ChiRunning by Danny Dreyer: A Long-term Book Review

Danny Dreyer opens his book with one eye-opening statistic – that out of 24 million runners and joggers in the United States, 65% will have to stop at least once a year due to injury. However, he contends this is not due to running itself, but to the way we run. Our running is often determined by self-imposed goals and external factors, instead of focusing on just enjoying the running process. The stated goal in the book is to help the reader run the way they used to run as a child – happy, relaxed and carefree.

I first picked up Chi Running more than a year and a half ago, recommended to me by word of mouth. I read it through, tried for a while to incorporate some of the goals into my running, and then both the book and its methods faded from injury. Then last autumn, I realised how much I was enjoying my running, and that I should probably take action to make sure that I can continue enjoying injury-free running right into old age. I was very much inspired in this regard by Arpan DeAngelo, who at 52 became the oldest man to complete the 3100 Mile Self-Transcendence race, the longest road race in the world – his philosophy of placing enjoyment of running and looking after the body has certainly served him well. So I picked up ChiRunning for the second time and resolved to take time to put this method into action.

ChiRunning aims to change the runners form so that instead of using easily injured parts of the body like calves, we instead engage core muscles like abdominals and hip flexors to do the running. The runner’s basic stance in ChiRunning reflects the ancient art of T’ai Chi; this wisdom is combined with commonsense principles of physics, such as leaning forward whilst running to put less pressure into the foot strike and enable gravity to do some of the work.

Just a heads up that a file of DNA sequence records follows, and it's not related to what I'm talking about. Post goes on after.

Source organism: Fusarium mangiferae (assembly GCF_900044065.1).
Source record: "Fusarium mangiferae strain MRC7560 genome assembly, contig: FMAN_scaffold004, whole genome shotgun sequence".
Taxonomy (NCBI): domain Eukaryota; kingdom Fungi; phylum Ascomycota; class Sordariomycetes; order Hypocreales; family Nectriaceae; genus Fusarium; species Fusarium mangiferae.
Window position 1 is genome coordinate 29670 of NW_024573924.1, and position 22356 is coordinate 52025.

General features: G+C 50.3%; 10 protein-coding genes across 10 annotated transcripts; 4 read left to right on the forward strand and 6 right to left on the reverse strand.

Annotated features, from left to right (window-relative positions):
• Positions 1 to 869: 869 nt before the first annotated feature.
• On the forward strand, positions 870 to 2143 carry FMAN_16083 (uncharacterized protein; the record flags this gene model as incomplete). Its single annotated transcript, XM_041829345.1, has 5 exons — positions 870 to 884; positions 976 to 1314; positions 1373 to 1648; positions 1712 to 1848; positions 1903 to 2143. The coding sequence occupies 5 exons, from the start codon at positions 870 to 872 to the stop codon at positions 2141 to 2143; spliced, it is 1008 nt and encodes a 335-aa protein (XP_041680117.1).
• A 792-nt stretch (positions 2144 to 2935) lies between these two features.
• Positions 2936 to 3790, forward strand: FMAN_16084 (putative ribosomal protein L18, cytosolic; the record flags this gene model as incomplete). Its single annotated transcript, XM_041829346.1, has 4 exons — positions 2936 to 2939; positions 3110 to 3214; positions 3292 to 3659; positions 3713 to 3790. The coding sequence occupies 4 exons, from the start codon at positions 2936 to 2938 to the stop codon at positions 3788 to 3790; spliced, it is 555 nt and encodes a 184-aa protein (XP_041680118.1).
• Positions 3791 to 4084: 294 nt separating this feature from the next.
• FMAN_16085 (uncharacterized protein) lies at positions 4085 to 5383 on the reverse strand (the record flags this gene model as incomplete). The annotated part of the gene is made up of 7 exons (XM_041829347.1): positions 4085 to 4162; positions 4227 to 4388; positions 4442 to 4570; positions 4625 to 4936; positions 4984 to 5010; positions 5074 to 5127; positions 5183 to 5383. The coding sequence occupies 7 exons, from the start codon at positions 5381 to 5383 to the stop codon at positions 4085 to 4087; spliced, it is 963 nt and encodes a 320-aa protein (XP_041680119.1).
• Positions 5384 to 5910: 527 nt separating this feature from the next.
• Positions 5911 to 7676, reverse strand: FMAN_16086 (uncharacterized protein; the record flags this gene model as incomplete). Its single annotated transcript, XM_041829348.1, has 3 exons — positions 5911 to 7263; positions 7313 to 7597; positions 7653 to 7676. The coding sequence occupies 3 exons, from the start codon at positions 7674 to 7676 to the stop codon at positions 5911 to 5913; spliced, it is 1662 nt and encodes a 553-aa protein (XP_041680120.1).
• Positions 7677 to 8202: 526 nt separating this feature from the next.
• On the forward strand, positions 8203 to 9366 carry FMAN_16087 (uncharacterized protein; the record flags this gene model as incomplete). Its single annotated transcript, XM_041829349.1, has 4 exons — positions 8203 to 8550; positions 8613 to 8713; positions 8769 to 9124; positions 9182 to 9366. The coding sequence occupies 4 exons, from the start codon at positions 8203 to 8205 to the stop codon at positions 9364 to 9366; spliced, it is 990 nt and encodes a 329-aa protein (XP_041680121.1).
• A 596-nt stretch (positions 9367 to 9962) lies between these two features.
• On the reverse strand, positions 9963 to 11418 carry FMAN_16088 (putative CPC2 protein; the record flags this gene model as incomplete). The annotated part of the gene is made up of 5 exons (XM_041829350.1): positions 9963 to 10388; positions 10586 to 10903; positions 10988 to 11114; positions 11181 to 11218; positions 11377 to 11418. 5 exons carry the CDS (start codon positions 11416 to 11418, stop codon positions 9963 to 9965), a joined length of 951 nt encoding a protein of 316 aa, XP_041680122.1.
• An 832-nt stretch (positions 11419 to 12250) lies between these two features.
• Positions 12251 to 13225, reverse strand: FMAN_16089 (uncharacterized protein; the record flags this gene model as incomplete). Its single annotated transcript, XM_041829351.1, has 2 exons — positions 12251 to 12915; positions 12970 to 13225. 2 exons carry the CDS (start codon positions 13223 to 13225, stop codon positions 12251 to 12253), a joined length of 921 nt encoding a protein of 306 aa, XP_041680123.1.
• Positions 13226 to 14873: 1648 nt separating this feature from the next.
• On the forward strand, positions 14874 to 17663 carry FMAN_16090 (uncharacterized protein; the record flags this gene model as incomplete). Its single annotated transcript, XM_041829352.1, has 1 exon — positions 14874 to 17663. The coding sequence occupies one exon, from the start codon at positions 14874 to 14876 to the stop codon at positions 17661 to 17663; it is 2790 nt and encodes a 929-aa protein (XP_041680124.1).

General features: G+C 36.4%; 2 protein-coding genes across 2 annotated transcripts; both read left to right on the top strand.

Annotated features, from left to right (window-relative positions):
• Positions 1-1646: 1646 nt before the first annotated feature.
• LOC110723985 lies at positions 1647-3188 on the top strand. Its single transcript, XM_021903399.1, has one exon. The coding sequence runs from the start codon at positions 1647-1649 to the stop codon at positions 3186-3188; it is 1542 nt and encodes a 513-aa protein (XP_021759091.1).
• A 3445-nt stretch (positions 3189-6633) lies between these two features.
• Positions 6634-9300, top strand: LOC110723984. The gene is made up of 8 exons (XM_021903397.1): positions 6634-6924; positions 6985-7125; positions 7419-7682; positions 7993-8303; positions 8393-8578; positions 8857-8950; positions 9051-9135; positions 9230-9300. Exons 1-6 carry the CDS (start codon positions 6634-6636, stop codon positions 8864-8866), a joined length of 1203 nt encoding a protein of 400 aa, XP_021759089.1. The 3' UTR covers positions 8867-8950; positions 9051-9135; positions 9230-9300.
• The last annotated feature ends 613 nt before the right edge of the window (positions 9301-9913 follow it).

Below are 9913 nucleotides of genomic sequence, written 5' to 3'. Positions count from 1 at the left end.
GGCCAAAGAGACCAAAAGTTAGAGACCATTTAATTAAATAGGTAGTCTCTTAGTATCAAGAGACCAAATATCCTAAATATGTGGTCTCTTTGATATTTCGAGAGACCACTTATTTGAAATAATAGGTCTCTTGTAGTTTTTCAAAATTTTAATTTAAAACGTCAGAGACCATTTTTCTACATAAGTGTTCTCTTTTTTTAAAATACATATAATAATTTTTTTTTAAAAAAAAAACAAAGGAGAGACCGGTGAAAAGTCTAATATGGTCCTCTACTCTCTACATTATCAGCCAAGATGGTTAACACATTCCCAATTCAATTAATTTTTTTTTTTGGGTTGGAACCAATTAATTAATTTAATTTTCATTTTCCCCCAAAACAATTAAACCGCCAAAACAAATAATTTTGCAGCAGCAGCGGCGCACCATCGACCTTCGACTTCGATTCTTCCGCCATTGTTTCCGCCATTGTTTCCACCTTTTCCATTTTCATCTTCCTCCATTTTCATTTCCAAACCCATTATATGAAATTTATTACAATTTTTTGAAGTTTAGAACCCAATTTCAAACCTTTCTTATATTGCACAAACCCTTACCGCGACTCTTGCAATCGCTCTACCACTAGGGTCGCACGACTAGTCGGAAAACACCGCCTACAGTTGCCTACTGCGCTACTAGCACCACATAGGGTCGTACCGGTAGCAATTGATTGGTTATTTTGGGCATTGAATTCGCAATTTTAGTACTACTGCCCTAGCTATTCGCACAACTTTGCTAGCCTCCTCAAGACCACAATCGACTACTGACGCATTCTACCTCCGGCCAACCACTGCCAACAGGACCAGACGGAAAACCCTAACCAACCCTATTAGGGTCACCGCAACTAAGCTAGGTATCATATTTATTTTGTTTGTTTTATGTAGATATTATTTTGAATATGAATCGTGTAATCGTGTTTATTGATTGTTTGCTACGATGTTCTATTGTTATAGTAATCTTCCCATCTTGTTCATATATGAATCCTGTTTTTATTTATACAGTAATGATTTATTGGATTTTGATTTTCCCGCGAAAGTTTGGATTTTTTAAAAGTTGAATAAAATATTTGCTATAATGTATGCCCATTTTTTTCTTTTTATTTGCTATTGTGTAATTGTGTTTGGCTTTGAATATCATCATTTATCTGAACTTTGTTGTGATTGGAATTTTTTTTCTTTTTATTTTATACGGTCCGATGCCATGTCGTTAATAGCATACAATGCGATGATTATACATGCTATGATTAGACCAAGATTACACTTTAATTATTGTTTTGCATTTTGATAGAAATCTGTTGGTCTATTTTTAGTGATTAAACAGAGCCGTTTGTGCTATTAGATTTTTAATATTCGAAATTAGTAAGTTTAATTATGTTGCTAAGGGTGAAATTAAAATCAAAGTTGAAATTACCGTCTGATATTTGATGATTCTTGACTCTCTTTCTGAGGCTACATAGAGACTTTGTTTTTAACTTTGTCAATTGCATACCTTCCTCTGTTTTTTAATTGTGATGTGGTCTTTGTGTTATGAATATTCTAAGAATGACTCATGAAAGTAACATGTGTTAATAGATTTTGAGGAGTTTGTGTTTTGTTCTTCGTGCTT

The explanation of the technique takes up only a few pages in the book, but the author leaves you under no illusions that it wont take work and dedication to change your habits of running to incorporate this technique. Indeed, he suggests that switching to ChiRunning will involve nothing less than a whole change in one’s philosophy and reasons for running, and that a runner making the transition should put aside any racing plans until the technique is properly assimilated. Hence much of the book is a motivation for this change, as well as some extremely practical tips to overcome our natural reluctance to changing long-held habits.

With this book, the author is not just trying to explain the technique for ChiRunning, but to develop a complete runner’s handbook that covers everything from stretching and loosening to diet to race preparation. Information that has been common knowledge in the running community for many years is juxtaposed with some very original suggestions, all with the aim of increasing the joy that one gets from running. The wealth of information here means every time I open its pages I invariably read something new I didn’t pick up on previously, and I always make sure to leave it on my kitchen table so I can pick it up every so often and refresh the good habits I have acquired.

The author, Shane Magee, currently has a 3:09 best marathon time. He also helps out with the website of the Sri Chinmoy Marathon Team, the largest ultrarunning organisation in the world. Among other events the Sri Chinmoy Marathon team put on the 3100 Mile Self Transcendence Race – the world’s longest road race.